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This means the ability to do voice or video calls over Facebook Messenger and Facebook Watch integration.

Facebook is launching two versions of the Portal: A model with a 10.1-inch 1280 x 800 display will cost $199, while the larger 15.6-inch 1080p Portal Plus will cost $349.

Facebook is marketing the device, called Portal, as a way for its more than 2 billion users to chat with one another without having to fuss with positioning and other controls.

Since this is Facebook we're talking about, many folks are likely concerned about the question of privacy when it comes to Facebook Portal.

The new video call devices are powered by AI, with Facebook's "Smart Camera" technology created to follow you as you move around the room and zoom in to the action, meaning you can continue chatting over video while doing chores, cooking in the kitchen, or looking for something in your room.

Portal is powered by an AI camera that "stays with the action" and automatically zooms to keep people in the frame.

Facebook expects to stand apart on the market because of Portal's touchscreen and the 400 million people who call through its Messenger service each month worldwide. The company has revealed details about its Amazon Echo competitor, a voice-controlled, webcam-equipped smart screen named Portal. Both devices also have a camera cover for when they're not in use, which won't block incoming calls or notifications.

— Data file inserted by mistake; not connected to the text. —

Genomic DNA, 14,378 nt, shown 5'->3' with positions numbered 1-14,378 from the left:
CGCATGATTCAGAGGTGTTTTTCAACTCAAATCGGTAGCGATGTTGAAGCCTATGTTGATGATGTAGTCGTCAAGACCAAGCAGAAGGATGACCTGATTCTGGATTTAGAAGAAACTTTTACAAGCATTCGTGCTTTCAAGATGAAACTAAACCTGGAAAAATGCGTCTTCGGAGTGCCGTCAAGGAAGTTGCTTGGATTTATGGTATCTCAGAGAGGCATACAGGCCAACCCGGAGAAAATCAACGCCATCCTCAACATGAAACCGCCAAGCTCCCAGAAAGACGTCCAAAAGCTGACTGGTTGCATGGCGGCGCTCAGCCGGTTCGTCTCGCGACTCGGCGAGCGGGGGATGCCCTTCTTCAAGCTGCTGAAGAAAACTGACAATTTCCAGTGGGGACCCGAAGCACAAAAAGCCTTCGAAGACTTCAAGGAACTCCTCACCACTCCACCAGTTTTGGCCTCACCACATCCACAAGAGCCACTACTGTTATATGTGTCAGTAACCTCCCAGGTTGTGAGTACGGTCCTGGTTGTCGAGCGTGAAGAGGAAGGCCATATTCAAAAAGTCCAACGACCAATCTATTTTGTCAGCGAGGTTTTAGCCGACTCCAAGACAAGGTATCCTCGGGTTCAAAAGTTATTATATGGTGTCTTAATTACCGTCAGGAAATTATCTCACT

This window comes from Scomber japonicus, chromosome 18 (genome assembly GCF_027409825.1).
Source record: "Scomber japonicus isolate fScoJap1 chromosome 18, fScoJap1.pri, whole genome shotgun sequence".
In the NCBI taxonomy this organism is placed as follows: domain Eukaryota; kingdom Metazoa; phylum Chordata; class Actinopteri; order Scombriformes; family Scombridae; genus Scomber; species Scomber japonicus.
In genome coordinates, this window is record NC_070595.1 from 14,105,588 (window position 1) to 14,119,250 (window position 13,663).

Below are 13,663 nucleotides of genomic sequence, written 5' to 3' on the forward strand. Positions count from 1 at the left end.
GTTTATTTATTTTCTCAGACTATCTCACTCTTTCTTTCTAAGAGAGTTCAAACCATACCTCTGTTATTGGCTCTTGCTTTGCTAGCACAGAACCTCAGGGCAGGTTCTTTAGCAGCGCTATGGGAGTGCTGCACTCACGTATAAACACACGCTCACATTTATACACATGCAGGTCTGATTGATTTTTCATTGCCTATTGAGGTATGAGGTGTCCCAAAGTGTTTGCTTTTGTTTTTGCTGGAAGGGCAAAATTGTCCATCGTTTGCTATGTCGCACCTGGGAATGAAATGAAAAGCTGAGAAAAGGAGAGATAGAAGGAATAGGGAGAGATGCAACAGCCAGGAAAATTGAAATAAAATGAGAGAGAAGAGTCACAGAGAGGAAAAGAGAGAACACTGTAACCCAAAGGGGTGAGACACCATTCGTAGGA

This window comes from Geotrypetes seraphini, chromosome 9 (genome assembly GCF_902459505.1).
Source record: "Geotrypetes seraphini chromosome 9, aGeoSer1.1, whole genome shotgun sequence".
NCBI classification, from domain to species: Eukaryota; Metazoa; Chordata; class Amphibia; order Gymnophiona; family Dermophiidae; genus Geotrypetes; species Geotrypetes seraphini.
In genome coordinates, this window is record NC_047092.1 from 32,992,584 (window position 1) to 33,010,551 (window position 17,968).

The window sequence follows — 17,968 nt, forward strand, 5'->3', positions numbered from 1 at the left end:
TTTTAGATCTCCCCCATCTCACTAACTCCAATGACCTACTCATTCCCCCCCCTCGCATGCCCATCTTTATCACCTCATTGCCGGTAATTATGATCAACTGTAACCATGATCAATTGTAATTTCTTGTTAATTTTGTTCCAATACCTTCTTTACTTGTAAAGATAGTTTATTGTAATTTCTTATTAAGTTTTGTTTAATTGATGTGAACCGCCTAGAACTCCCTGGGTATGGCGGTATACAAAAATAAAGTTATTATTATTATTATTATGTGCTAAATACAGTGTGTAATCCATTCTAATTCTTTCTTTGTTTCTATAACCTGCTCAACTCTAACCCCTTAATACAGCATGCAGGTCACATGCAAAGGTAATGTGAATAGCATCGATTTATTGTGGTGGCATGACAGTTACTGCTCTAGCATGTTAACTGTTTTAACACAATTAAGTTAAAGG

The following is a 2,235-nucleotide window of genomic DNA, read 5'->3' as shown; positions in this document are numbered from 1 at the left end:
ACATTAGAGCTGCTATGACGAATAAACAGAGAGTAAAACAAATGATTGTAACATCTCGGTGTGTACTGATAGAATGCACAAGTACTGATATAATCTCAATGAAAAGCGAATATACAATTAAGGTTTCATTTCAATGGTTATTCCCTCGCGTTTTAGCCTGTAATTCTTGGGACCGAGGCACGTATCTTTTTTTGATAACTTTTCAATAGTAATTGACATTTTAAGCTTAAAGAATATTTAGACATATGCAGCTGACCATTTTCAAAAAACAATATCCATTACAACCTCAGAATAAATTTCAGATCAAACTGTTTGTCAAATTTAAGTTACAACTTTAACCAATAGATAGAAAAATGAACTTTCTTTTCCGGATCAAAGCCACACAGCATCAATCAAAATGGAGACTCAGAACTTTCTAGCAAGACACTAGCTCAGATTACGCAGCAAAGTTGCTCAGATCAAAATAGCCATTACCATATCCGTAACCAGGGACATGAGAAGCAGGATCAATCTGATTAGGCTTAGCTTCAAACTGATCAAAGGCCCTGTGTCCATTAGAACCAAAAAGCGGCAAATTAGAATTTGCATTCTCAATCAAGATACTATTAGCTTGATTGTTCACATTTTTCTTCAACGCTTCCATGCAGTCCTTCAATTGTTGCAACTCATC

Indeed, CEO Mark Zuckerberg this spring reportedly pushed back the Portal's launch date by almost half a year after the Cambridge Analytica privacy scandal blew up.

Conspiracy theories aside, it's good to see that there's a department in Facebook that's putting its money where its mouth is when it comes to user data protection... but the way the Portal is built can also be perceived as an extremely limiting experience too.

If multiple people are in front of the camera, the Portal will use a wide-angle lens to fit everyone in.

But the Portal, reportedly delayed from an earlier launch by the Cambridge Analytica data scandal, will pay an extra price for Facebook's years of playing fast and loose with our privacy.

Calls will be encrypted, and the AI technology runs locally on Portal, not on Facebook servers, with it only sending voice commands to the servers after hearing, "Hey Portal". The device will allow users to disable the camera and microphone with a single tap and to lock it with a numerical passcode.

Both the Portal and Portal+ are available to pre-order today, though as I said they're restricted to the USA for the time being. Why?

The speaker will go on sale in the U.S. in November. Facebook is late to enter a crowded space already dominated by Amazon's Echo and Google Home. The Facebook app has been known to collect an ungodly amount of data from people's phones, including call history and SMS data on Android. However, Amazon's and Google's smart displays do much more than make video calls-namely, they integrate with other services, many of which are unique to their parent companies.

There are only a handful of third-party partners, so far, including Spotify, Pandora, iHeartRadio, Newsy, Food Network and Amazon Alexa.